“We are hopeful for better conditions,” Zelda Carter Morton wrote in 1949 about Louisa County’s schools for Black students.
For Morton and other Black educators, better conditions meant better classroom equipment; fair salaries for teachers; money to hire librarians and teachers of home economics and physical education; and reliable transportation for students.
Morton’s hope for better conditions was reinforced with consistent action: She advocated fiercely for education for Black children.
Morton was born in 1874 in the Green Springs to Andrew and Sarah Carter, who were born into slavery on farms in the area. After Emancipation, the couple stayed in the area, and Andrew Carter eventually purchased land with Thomas Watson, a former enslaver who once considered Carter his property. Watson contributed money to Morton’s college education in 1892.
Morton attended what is now Virginia State University, earning a degree as an educator. After graduation, she taught at schools in Virginia and West Virginia, and returned to Louisa County by 1910.
She taught in Louisa schools and noted in a 1949 letter to fellow educator Paul Behrens that schools for Black students were “usually in homes or churches.” She cited a two-room building at Mechanicsville, near where she had grown up, as an exception. It was the best in the district, she said, until one of its two rooms deteriorated.
“When this writer returned to her home and seeing the condition, she determined to do something, so remained to see a school built,” Morton wrote. She organized for better learning conditions for the Black community, and in 1919, a three-room schoolhouse was built to replace the original Mechanicsville school.
In 1926, Morton became the second Jeanes Supervisor in Louisa, succeeding Lucille Holt. In this position Morton oversaw Black schools and served as a leader for the local Black community as a whole. She fought for higher salaries for teachers and more professional development opportunities.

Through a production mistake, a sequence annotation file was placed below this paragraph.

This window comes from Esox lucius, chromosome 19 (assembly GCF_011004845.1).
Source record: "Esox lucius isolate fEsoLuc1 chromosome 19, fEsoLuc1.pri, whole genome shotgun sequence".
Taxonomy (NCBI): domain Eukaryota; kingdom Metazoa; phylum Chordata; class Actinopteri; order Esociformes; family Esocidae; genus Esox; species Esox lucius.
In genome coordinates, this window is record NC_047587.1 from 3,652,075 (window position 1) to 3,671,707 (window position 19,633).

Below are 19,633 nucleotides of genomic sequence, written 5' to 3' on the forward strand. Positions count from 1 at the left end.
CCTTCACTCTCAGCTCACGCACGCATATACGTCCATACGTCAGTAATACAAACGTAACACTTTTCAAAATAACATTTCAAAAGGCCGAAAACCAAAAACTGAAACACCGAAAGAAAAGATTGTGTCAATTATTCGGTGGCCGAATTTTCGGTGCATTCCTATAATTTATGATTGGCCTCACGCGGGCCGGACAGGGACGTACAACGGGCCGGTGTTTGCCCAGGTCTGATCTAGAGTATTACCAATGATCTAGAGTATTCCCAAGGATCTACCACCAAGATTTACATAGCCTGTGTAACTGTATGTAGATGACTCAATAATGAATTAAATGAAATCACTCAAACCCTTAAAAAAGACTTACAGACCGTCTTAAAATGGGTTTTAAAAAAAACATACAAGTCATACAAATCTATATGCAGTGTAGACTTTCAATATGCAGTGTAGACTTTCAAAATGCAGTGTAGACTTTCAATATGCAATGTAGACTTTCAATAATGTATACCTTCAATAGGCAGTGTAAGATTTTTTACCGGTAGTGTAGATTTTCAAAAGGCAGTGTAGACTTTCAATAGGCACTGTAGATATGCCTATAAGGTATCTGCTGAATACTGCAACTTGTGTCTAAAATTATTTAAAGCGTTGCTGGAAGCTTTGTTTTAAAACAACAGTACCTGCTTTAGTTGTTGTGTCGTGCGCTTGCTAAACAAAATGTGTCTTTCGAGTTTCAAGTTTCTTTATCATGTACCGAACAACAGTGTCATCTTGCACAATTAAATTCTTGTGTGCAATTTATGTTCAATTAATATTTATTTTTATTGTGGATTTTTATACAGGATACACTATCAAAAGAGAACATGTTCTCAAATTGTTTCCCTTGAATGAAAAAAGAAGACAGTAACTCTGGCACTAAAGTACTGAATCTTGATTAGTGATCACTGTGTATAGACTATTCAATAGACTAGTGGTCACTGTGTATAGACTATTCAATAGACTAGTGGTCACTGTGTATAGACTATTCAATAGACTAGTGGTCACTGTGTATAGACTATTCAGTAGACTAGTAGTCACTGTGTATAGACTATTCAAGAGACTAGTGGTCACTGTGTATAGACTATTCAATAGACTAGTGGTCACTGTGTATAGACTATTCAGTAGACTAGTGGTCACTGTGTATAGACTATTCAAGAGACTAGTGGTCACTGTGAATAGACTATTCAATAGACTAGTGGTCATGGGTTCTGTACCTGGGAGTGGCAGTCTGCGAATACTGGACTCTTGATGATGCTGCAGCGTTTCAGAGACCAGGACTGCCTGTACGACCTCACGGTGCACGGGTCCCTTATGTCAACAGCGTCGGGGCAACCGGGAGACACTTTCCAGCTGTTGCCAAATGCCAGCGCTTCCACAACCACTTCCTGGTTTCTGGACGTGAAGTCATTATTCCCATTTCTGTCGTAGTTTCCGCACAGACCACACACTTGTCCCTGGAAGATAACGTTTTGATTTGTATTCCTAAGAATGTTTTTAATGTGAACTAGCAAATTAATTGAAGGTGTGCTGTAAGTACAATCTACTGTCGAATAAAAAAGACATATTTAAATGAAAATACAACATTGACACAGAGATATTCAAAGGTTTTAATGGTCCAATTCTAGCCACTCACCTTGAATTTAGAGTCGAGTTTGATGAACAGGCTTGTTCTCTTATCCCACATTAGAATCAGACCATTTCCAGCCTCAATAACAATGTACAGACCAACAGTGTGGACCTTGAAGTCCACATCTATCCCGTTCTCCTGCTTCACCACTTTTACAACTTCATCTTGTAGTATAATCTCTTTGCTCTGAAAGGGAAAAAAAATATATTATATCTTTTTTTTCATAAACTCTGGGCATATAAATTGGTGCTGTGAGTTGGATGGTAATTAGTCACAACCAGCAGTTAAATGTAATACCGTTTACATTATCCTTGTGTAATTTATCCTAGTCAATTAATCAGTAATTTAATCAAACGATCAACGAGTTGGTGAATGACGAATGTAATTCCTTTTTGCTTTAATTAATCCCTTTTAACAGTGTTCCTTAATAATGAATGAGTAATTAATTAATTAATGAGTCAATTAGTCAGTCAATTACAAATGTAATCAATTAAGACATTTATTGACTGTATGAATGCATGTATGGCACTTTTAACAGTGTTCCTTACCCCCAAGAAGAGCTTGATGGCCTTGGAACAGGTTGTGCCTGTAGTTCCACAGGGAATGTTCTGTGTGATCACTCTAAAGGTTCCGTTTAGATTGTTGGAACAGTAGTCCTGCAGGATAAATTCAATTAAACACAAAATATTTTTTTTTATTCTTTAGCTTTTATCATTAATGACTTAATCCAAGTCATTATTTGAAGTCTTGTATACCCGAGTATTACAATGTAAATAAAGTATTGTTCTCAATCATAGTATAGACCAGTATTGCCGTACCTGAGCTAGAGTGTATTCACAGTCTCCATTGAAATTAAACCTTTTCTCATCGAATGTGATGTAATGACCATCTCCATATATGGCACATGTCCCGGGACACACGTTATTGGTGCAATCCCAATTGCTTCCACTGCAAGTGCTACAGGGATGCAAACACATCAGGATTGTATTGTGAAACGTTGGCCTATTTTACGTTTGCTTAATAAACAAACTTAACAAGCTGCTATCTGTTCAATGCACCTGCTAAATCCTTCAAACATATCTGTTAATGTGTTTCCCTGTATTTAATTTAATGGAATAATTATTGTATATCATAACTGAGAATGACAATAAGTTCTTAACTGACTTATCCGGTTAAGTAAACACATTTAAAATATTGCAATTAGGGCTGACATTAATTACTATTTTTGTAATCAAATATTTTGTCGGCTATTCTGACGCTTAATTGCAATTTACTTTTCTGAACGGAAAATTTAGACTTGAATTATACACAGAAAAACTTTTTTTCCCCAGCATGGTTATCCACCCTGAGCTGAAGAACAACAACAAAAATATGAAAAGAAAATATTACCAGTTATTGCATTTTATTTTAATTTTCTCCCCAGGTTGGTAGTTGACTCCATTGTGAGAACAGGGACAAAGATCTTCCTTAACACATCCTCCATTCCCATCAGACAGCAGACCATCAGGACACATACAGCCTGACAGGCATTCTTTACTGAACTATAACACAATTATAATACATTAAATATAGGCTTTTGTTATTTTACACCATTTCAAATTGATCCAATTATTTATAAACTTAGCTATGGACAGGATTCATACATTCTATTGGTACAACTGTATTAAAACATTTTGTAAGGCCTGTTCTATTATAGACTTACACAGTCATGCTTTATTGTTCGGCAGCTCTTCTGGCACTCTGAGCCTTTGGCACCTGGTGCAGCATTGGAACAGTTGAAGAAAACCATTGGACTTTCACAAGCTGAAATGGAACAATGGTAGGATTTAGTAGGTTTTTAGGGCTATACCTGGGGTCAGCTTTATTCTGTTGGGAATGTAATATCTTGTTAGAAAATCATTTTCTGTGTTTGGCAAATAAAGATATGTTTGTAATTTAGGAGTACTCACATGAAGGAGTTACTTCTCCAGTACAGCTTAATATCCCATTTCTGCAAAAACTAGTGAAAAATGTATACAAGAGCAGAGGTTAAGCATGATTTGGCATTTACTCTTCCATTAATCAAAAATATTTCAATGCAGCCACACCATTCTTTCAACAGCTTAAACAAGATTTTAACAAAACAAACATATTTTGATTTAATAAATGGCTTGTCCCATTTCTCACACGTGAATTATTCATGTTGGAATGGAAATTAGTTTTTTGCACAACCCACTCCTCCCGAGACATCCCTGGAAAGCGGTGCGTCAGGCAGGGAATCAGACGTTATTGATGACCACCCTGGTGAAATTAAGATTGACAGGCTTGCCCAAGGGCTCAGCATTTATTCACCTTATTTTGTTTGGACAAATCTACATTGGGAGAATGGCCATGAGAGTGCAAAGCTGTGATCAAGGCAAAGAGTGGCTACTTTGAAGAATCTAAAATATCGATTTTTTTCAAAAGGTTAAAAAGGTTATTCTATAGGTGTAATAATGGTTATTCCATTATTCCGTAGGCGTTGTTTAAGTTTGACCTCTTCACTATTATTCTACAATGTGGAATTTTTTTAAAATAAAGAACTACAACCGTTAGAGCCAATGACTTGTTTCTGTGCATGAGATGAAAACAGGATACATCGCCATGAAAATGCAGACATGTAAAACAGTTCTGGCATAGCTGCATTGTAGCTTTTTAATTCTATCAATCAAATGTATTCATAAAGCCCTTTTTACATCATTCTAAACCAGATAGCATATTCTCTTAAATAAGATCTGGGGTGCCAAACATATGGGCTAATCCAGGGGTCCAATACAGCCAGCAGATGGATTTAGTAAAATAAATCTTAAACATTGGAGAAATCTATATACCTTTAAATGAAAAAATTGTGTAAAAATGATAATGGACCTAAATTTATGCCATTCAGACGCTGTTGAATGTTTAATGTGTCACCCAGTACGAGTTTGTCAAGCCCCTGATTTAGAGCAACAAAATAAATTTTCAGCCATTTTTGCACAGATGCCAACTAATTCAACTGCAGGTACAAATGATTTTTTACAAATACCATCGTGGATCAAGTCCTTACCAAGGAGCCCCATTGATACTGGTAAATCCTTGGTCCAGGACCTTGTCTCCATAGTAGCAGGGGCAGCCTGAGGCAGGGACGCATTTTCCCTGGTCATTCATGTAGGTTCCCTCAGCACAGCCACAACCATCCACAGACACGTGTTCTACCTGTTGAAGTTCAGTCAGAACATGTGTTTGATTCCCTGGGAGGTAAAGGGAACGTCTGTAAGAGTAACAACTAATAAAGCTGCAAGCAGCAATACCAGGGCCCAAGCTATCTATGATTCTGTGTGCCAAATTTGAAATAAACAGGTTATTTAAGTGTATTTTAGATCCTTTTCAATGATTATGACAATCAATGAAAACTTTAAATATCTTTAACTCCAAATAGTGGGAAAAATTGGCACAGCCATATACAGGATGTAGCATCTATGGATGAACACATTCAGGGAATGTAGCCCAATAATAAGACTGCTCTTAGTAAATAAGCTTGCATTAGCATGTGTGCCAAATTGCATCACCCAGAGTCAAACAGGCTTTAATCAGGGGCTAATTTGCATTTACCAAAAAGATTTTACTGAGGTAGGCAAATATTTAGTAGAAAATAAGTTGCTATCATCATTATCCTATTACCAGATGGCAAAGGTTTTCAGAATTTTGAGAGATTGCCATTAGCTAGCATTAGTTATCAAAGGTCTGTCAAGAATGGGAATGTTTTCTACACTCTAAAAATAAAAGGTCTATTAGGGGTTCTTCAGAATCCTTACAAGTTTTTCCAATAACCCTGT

Morton remained Jeanes Supervisor until 1945. Edythe Carter, and subsequently Alberta Guy Despot, served in that role between 1945 and 1963.
“She would talk to you just like a mother,” said Sarah Winston, who worked as a young teacher under Morton’s leadership, recalled in an interview with the Louisa County Historical Society in 2007. “We were all young then and we’d listen to every word she said.”
Despite many challenges, Morton’s continuous dedication to the Black community led to better salaries for teachers and better learning environments for students. She retired in 1945, but her legacy continued.
The Supreme Court case Brown v. Board of Education declared segregation unconstitutional in 1954, but Louisa County was slow to integrate, not doing so until 1970.
In 1960, a new elementary school was opened for Black students, named after the woman who fought for Black students, teachers, and the community: Z. C. Morton Elementary School. This new school was the largest Black elementary school and shared grounds with A.G. Richardson High School.
Louisa County Public Schools integrated under pressure from the federal government, which advised segregated school systems that they risked losing their funding. After integration, Z.C. Morton Elementary School and A.G. Richardson High School became Louisa Intermediate School, losing their association with these pathbreaking educators.
The two buildings were later connected and renamed Thomas Jefferson Elementary School, commemorating the third president, founding father, and slave owner.
Much of what is documented about Morton and Black history in Louisa comes from oral histories from community members.
“A lot of important aspects of Black history are not told in the written record,” said Karleen Kovalcik, Louisa County Historical Society executive director. “This makes oral histories absolutely critical to accurately capture our history for future generations.” The society is engaged in an ongoing effort to interview people in the community to preserve local Black history.